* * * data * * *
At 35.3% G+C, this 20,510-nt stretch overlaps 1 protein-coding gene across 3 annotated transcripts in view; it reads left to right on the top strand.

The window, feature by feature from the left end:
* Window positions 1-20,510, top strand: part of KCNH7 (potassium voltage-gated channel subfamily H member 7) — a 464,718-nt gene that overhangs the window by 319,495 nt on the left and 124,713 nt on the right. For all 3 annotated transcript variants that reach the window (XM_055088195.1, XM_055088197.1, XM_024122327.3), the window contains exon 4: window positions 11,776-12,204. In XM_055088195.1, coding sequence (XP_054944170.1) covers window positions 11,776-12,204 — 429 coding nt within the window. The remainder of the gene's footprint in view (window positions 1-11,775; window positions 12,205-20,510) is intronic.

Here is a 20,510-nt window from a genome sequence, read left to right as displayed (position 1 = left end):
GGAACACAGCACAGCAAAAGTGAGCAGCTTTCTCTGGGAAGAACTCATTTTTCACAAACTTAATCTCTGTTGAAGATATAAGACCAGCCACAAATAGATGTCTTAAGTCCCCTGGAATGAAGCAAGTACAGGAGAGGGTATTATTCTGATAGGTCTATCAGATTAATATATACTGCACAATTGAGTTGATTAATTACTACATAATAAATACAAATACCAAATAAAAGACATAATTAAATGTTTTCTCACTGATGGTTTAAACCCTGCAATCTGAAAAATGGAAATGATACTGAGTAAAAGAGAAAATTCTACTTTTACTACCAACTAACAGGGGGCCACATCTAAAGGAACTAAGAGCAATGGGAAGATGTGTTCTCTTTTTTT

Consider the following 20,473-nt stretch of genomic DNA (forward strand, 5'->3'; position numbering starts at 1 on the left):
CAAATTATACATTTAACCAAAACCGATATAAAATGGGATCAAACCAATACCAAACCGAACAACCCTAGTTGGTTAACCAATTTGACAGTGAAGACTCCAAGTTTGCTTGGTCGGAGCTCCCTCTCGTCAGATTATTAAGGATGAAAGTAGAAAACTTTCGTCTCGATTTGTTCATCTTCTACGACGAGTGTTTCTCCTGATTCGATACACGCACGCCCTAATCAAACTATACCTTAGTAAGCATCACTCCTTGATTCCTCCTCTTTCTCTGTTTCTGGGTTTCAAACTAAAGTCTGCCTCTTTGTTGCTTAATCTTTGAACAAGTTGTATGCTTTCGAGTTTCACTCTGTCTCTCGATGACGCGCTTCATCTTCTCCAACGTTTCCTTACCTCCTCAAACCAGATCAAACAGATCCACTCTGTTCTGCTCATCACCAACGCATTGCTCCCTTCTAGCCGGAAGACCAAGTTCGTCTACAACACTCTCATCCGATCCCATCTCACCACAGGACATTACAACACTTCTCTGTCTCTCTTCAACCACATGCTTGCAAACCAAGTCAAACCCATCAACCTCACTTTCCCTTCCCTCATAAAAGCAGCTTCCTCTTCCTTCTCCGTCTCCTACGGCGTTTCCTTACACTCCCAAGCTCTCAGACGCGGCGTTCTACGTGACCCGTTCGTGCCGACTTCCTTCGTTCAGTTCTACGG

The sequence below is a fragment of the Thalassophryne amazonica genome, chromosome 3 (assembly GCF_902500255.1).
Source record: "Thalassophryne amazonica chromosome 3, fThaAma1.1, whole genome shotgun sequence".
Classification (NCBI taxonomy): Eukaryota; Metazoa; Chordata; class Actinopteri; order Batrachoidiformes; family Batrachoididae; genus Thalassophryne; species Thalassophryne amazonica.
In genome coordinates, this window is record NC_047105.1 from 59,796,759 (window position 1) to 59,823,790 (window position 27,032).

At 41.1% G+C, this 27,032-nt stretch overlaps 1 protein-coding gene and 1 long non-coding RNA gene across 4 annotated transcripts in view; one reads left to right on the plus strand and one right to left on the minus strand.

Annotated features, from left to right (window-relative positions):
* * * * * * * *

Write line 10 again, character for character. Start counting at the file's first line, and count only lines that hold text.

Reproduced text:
Classification (NCBI taxonomy): Eukaryota; Metazoa; Chordata; class Actinopteri; order Batrachoidiformes; family Batrachoididae; genus Thalassophryne; species Thalassophryne amazonica.